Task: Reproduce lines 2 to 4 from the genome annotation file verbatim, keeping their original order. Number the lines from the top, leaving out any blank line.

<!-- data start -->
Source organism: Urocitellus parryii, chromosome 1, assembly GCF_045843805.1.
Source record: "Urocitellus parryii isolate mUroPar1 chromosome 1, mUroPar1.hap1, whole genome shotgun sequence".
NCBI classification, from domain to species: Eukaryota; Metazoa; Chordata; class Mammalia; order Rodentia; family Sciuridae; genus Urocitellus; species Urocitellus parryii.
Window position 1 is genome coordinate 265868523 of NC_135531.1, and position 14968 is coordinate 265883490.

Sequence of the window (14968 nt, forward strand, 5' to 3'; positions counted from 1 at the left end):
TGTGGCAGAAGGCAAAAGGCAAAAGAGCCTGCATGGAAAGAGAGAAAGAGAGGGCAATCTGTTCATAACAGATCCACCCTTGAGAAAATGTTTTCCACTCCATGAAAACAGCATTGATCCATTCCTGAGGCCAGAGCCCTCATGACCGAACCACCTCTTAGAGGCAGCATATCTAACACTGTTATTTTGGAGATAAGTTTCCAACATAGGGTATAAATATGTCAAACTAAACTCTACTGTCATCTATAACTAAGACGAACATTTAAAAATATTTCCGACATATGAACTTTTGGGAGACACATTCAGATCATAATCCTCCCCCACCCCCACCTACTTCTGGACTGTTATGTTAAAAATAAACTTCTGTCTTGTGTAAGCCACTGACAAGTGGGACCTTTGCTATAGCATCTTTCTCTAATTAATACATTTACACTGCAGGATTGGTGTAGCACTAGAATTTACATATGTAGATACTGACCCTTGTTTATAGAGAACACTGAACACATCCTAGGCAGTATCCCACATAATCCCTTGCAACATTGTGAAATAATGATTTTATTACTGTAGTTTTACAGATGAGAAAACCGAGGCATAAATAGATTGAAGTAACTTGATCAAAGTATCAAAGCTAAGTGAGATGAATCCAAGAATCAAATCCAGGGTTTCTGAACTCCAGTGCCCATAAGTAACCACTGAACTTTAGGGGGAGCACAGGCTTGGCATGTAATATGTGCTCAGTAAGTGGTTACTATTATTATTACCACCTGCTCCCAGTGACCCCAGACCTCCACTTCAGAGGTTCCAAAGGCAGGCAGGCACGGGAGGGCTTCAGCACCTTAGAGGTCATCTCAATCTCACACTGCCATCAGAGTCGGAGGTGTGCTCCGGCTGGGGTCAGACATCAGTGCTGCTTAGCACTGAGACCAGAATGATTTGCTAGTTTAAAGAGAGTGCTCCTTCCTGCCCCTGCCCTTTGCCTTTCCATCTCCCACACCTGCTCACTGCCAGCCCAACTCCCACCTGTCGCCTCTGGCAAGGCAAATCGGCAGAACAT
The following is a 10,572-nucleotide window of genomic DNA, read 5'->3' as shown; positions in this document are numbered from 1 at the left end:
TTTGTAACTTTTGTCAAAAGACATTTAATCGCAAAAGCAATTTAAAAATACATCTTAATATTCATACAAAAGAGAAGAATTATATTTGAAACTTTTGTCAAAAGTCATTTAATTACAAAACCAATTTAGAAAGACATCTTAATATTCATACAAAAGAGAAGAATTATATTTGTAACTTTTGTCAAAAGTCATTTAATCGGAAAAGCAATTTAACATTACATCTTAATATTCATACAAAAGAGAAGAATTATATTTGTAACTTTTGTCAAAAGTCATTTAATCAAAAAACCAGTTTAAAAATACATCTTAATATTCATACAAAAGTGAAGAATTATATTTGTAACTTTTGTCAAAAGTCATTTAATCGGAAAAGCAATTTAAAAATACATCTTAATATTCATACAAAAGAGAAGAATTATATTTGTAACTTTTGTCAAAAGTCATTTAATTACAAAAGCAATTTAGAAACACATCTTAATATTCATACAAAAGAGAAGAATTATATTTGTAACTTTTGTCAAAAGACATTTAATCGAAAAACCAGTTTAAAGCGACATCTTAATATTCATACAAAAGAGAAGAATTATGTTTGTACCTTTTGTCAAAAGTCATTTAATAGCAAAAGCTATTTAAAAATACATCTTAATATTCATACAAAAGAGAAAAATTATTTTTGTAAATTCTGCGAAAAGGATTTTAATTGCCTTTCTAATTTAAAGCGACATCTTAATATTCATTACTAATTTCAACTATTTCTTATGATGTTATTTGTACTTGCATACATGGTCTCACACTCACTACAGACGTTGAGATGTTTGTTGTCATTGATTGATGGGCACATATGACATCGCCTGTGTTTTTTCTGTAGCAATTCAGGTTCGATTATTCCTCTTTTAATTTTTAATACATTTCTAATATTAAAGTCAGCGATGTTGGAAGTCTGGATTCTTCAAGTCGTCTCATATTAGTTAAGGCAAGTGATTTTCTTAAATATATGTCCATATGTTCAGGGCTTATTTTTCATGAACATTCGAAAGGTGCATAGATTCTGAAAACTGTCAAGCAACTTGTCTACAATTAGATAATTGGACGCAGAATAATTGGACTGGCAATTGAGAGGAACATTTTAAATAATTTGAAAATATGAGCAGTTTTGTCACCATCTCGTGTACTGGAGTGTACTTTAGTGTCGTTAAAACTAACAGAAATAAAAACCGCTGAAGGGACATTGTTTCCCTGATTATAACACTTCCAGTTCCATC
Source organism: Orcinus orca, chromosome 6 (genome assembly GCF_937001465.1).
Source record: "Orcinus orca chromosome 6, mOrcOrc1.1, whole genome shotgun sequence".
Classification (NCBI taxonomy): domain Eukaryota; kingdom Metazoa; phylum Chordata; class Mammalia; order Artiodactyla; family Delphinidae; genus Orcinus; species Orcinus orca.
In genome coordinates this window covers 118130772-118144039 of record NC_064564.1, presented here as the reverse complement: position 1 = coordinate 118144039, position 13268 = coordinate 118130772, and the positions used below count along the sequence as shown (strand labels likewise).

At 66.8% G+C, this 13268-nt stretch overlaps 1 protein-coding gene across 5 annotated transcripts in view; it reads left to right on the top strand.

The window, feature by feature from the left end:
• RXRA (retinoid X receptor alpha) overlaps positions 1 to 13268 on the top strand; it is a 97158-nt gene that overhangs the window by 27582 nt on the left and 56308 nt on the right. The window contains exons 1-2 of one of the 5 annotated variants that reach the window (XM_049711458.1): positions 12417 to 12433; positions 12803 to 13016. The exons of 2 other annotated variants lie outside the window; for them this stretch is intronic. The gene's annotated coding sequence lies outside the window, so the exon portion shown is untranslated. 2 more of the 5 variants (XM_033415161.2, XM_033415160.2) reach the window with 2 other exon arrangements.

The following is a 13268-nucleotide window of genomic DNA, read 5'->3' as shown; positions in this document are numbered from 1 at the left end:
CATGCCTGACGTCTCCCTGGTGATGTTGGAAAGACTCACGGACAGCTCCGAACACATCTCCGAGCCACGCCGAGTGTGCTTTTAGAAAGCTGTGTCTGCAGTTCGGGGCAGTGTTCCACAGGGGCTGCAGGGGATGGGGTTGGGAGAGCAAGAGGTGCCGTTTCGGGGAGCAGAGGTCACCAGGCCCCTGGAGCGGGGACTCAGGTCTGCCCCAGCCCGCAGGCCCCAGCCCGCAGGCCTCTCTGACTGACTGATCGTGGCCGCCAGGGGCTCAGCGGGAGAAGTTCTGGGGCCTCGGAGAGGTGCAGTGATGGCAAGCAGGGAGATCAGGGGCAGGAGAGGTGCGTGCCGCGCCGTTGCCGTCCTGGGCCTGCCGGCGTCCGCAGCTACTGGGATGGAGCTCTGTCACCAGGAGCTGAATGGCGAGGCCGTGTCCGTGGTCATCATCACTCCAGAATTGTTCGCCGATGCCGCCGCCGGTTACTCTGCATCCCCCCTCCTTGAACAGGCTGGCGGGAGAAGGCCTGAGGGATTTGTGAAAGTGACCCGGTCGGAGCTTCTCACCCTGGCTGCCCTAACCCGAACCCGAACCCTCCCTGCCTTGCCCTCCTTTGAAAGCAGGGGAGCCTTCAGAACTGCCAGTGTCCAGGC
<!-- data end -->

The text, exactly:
Source record: "Urocitellus parryii isolate mUroPar1 chromosome 1, mUroPar1.hap1, whole genome shotgun sequence".
NCBI classification, from domain to species: Eukaryota; Metazoa; Chordata; class Mammalia; order Rodentia; family Sciuridae; genus Urocitellus; species Urocitellus parryii.
Window position 1 is genome coordinate 265868523 of NC_135531.1, and position 14968 is coordinate 265883490.